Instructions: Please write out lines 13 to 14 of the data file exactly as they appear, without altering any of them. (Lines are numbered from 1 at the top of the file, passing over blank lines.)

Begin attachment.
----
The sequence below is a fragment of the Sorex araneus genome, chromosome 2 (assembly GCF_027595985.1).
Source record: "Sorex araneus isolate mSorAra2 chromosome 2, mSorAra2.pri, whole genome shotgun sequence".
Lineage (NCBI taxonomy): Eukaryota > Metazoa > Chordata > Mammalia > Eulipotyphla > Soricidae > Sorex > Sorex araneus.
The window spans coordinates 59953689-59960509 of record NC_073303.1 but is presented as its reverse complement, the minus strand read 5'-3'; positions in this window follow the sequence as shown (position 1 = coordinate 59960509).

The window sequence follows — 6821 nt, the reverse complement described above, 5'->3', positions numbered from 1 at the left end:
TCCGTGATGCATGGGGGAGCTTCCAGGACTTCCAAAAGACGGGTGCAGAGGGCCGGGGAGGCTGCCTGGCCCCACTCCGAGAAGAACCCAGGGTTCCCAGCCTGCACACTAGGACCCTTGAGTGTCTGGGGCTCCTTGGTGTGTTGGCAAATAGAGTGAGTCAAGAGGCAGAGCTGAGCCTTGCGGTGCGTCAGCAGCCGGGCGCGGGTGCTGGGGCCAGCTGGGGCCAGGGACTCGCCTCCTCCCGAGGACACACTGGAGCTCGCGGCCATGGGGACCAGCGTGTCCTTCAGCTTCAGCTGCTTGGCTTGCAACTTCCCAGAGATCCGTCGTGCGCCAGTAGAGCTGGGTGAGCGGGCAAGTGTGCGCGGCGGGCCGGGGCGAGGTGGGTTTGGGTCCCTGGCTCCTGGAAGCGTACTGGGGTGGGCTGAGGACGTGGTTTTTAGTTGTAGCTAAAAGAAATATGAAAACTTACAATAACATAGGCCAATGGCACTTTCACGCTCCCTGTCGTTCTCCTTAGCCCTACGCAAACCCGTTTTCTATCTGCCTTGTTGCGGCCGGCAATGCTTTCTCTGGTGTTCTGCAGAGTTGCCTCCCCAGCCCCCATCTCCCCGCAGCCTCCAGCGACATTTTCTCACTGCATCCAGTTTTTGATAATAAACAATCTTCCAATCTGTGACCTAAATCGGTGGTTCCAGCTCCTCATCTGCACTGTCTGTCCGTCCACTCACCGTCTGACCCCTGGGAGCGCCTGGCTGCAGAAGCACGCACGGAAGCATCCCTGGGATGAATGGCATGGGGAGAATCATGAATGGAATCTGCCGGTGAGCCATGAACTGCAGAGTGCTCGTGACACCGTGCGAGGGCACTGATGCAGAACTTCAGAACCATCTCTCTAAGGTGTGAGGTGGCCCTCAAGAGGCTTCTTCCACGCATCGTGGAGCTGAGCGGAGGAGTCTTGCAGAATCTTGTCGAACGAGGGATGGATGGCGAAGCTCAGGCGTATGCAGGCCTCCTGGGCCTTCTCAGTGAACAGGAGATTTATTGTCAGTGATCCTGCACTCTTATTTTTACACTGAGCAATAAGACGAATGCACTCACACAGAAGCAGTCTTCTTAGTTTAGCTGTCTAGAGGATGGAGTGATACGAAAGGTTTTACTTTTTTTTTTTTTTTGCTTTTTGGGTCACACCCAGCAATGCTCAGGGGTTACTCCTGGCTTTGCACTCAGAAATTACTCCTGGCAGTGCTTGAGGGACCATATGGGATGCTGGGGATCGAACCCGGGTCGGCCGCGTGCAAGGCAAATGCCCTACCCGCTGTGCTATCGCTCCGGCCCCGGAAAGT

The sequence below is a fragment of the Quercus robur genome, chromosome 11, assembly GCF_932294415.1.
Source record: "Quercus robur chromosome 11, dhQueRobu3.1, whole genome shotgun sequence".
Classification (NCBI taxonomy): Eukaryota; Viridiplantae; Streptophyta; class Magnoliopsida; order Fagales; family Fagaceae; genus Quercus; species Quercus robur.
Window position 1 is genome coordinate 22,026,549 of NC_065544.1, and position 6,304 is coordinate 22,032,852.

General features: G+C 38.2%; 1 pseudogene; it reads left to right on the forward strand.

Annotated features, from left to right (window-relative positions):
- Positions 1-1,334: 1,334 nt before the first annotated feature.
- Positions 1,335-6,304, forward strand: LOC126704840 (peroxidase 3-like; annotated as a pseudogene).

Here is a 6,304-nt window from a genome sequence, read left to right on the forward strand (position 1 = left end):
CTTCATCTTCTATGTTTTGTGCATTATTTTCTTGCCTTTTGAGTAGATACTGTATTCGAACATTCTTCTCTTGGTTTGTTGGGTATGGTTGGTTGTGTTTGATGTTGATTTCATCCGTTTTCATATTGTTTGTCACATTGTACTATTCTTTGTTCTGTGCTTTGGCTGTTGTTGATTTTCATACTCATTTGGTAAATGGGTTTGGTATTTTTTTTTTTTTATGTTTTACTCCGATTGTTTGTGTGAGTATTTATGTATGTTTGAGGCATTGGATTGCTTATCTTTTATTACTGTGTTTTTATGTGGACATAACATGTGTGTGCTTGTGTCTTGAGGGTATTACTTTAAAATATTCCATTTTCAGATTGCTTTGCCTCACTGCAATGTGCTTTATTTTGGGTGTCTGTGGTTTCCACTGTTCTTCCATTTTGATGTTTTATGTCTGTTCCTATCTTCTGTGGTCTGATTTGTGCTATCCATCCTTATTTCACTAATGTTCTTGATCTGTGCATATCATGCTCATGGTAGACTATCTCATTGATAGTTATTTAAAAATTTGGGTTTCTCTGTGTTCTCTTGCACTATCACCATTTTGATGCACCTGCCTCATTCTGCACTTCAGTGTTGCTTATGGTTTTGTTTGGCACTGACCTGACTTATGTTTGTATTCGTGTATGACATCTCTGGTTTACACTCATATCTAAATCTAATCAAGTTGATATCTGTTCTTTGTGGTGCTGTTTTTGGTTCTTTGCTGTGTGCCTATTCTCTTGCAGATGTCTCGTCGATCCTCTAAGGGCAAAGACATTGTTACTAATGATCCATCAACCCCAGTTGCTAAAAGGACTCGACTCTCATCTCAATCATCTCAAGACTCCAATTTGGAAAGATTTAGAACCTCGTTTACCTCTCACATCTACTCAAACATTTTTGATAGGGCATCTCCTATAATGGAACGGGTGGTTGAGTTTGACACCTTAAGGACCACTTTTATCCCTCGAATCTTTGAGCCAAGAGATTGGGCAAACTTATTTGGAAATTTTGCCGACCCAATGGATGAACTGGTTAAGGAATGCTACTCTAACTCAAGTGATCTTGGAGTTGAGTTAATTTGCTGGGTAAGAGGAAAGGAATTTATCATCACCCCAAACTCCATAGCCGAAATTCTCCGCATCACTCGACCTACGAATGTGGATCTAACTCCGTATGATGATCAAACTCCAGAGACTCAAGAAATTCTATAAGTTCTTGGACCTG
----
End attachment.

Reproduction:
- Positions 1-1,334: 1,334 nt before the first annotated feature.
- Positions 1,335-6,304, forward strand: LOC126704840 (peroxidase 3-like; annotated as a pseudogene).